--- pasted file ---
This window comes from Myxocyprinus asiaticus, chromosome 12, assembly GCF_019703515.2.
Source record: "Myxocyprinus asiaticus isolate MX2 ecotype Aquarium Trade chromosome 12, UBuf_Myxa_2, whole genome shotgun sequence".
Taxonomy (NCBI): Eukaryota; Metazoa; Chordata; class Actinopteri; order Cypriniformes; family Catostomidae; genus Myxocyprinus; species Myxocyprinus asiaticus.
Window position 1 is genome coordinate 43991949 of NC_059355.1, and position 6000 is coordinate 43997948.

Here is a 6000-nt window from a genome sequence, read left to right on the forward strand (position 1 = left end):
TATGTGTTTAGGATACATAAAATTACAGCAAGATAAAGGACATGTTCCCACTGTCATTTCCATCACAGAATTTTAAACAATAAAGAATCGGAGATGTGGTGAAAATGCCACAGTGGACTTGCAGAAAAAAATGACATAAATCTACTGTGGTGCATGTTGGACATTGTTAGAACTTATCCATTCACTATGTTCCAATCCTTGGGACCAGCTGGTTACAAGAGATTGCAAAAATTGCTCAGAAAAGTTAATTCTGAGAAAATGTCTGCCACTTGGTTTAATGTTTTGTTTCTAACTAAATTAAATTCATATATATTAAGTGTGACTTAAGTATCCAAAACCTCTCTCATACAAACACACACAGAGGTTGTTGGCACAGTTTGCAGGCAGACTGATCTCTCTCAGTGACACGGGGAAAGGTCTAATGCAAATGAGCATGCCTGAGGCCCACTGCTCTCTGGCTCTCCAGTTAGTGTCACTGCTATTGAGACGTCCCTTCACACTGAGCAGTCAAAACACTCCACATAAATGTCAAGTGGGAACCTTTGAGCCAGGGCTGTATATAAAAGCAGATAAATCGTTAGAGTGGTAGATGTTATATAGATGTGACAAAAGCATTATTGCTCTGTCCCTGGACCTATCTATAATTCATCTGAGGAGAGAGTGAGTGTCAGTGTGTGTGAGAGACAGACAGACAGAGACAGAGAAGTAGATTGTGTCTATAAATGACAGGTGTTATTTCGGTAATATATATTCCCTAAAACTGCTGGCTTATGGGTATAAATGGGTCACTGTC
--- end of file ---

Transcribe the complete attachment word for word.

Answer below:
This window comes from Myxocyprinus asiaticus, chromosome 12, assembly GCF_019703515.2.
Source record: "Myxocyprinus asiaticus isolate MX2 ecotype Aquarium Trade chromosome 12, UBuf_Myxa_2, whole genome shotgun sequence".
Taxonomy (NCBI): Eukaryota; Metazoa; Chordata; class Actinopteri; order Cypriniformes; family Catostomidae; genus Myxocyprinus; species Myxocyprinus asiaticus.
Window position 1 is genome coordinate 43991949 of NC_059355.1, and position 6000 is coordinate 43997948.

Here is a 6000-nt window from a genome sequence, read left to right on the forward strand (position 1 = left end):
TATGTGTTTAGGATACATAAAATTACAGCAAGATAAAGGACATGTTCCCACTGTCATTTCCATCACAGAATTTTAAACAATAAAGAATCGGAGATGTGGTGAAAATGCCACAGTGGACTTGCAGAAAAAAATGACATAAATCTACTGTGGTGCATGTTGGACATTGTTAGAACTTATCCATTCACTATGTTCCAATCCTTGGGACCAGCTGGTTACAAGAGATTGCAAAAATTGCTCAGAAAAGTTAATTCTGAGAAAATGTCTGCCACTTGGTTTAATGTTTTGTTTCTAACTAAATTAAATTCATATATATTAAGTGTGACTTAAGTATCCAAAACCTCTCTCATACAAACACACACAGAGGTTGTTGGCACAGTTTGCAGGCAGACTGATCTCTCTCAGTGACACGGGGAAAGGTCTAATGCAAATGAGCATGCCTGAGGCCCACTGCTCTCTGGCTCTCCAGTTAGTGTCACTGCTATTGAGACGTCCCTTCACACTGAGCAGTCAAAACACTCCACATAAATGTCAAGTGGGAACCTTTGAGCCAGGGCTGTATATAAAAGCAGATAAATCGTTAGAGTGGTAGATGTTATATAGATGTGACAAAAGCATTATTGCTCTGTCCCTGGACCTATCTATAATTCATCTGAGGAGAGAGTGAGTGTCAGTGTGTGTGAGAGACAGACAGACAGAGACAGAGAAGTAGATTGTGTCTATAAATGACAGGTGTTATTTCGGTAATATATATTCCCTAAAACTGCTGGCTTATGGGTATAAATGGGTCACTGTC